Our calendar features events that are informative, fun or get you thinking or moving.
Here’s a challenge: Track how many activities and good habits you can develop during Defeat Diabetes® Month 2017. We offer a variety of all-level physical activities, new places to go, different foods to experience and a little learning about diabetes for each day of the month. However, this is not just for people with diabetes, it’s a way for us all to develop a healthier lifestyle – so enjoy this 2017 Calendar of Activities with your entire family!
Diabetes is a life-altering and life-threatening disease. People diagnosed with the disease are at greater risk for heart attacks, strokes, kidney disease, blindness, amputations, as well as incurring serious financial and emotional hardship.
Knowing the risks, recognizing the warning signs, and pursuing healthier eating habits and regular physical exercise, is critical to preventing diabetes or effectively managing the disease.
Lifestyle changes can be tough. So, we’re giving you an entire month of activities to get you started on the right track. Some of the regular activities include: Meatless Mondays, New Fruit Tuesday, New Veggie Friday. Each weekend is dedicated to physical activity and getting outdoors. Each day review the activities for the day and click the links to get more information or to complete the activity.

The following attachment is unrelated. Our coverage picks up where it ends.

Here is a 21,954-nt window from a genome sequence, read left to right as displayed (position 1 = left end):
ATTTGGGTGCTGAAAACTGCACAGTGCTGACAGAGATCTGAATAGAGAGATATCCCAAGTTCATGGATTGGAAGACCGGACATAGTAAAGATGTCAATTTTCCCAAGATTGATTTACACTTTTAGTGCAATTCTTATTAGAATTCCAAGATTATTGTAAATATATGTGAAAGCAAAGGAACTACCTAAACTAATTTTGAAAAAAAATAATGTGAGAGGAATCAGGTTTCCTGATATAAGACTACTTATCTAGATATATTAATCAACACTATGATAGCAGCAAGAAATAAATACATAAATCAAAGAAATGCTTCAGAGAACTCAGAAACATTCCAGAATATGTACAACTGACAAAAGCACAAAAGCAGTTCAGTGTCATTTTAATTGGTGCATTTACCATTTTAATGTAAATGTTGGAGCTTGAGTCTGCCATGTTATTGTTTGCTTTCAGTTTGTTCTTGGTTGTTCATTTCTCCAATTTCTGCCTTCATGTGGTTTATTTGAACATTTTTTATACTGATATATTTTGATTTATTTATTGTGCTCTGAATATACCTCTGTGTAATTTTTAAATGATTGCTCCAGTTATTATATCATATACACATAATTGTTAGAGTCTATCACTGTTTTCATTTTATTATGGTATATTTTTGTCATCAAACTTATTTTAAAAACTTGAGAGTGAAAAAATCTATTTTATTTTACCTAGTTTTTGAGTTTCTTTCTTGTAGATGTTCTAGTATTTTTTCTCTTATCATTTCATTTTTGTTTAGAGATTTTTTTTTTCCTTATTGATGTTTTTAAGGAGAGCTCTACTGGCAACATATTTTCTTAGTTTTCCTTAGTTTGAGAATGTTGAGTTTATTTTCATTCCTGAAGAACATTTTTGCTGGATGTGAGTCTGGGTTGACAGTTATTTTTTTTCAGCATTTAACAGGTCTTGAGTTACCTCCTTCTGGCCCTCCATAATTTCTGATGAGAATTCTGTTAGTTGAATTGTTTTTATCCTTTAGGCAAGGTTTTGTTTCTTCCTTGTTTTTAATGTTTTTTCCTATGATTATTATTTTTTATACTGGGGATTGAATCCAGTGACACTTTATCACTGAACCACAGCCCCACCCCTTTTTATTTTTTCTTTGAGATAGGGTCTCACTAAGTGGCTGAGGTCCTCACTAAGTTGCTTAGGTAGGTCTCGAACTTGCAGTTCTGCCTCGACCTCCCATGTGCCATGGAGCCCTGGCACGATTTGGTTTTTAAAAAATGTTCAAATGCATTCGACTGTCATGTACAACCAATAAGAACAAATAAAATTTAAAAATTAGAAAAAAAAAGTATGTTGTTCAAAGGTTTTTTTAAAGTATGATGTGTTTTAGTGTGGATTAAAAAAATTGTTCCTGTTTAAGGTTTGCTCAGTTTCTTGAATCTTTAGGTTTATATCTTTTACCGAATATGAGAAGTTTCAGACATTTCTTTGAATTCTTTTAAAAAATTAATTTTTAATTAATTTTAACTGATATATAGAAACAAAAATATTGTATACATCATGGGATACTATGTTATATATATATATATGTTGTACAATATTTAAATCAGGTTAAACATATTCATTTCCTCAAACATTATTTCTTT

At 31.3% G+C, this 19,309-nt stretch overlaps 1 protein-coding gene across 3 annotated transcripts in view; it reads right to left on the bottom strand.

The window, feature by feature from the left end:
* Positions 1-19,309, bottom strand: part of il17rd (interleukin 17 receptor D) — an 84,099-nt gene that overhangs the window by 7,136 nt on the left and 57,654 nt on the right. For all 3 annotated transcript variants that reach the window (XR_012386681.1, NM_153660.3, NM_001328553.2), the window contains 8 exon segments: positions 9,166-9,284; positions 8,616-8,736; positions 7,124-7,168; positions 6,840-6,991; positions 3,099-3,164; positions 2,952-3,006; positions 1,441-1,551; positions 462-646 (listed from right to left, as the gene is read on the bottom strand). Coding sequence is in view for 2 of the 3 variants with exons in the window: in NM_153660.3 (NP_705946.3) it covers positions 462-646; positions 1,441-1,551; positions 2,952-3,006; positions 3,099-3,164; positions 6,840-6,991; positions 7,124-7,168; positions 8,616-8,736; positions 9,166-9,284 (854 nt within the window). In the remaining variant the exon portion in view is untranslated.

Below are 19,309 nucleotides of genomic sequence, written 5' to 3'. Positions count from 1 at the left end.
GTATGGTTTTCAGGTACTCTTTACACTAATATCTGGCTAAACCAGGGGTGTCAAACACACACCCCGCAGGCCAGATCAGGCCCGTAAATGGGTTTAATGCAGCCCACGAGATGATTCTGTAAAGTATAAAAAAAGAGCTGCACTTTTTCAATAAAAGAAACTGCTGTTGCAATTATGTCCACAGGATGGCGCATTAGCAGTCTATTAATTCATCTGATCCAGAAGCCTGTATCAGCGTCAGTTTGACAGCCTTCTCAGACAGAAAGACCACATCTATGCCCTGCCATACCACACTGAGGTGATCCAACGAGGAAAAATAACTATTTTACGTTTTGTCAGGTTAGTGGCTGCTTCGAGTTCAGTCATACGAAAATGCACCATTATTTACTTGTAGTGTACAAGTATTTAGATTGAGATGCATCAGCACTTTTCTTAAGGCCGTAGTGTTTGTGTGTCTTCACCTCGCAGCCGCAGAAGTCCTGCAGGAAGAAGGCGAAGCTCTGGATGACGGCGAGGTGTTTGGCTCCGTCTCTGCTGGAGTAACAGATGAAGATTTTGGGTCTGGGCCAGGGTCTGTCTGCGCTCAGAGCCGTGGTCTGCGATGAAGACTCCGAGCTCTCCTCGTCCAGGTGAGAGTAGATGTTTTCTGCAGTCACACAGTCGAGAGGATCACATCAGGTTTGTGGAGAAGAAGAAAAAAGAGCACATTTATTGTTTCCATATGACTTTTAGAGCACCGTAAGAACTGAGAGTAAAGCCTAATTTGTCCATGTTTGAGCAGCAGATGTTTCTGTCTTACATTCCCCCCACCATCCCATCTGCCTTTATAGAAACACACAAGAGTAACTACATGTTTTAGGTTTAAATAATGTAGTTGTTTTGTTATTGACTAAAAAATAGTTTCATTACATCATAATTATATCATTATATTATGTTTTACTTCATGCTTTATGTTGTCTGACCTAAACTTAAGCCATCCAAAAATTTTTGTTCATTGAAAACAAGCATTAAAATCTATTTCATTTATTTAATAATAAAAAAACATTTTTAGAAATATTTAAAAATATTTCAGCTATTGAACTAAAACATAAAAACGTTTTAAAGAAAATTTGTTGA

Commit to taking Defeat Diabetes® Challenges by participating in the full month of activities. You can invite family and friends to participate too!
If you don’t have diabetes, Take the Screening Test to determine your risk for developing diabetes.
“What’s worse than finding out you have diabetes? NOT finding out!” Andrew P. Mandell – Mr. Diabetes® and Executive Director Defeat Diabetes Foundation
Here’s some resources to keep your family active all year long.
Although people with diabetes can develop nerve problems at any time, the risk rises with age, glucose control and how long you’ve had diabetes. The highest rates of neuropathy are reported among people who have had diabetes for at least 25 years. Diabetic neuropathy seem to be more common in people who have poor glucose control, high cholesterol, high blood pressure or who are overweight. Yet, you can often prevent diabetic neuropathy or slow its progress with tight blood glucose control and a healthy lifestyle.
New Fruit Tuesday. Called “fruit of the angels” by Christopher Columbus, papayas were once considered exotic, though they can now be found in markets throughout the year.
Take the Stairs Tuesday. Stop at the top, while holding onto the handrail, place your toes at the edge of the steps and lower your heels. This is a great stretching exercise.
Our bodies can survive without some nutrients for months, but we can only live for 5-10 days without water! We’re mostly made of water too! We lose it when we sweat, when we breathe and in body waste.We use it to:
- To carry nutrients and waste in the body
- To lubricate joints, digestive tract and body tissues
- To cool the body, especially during periods of physical activity.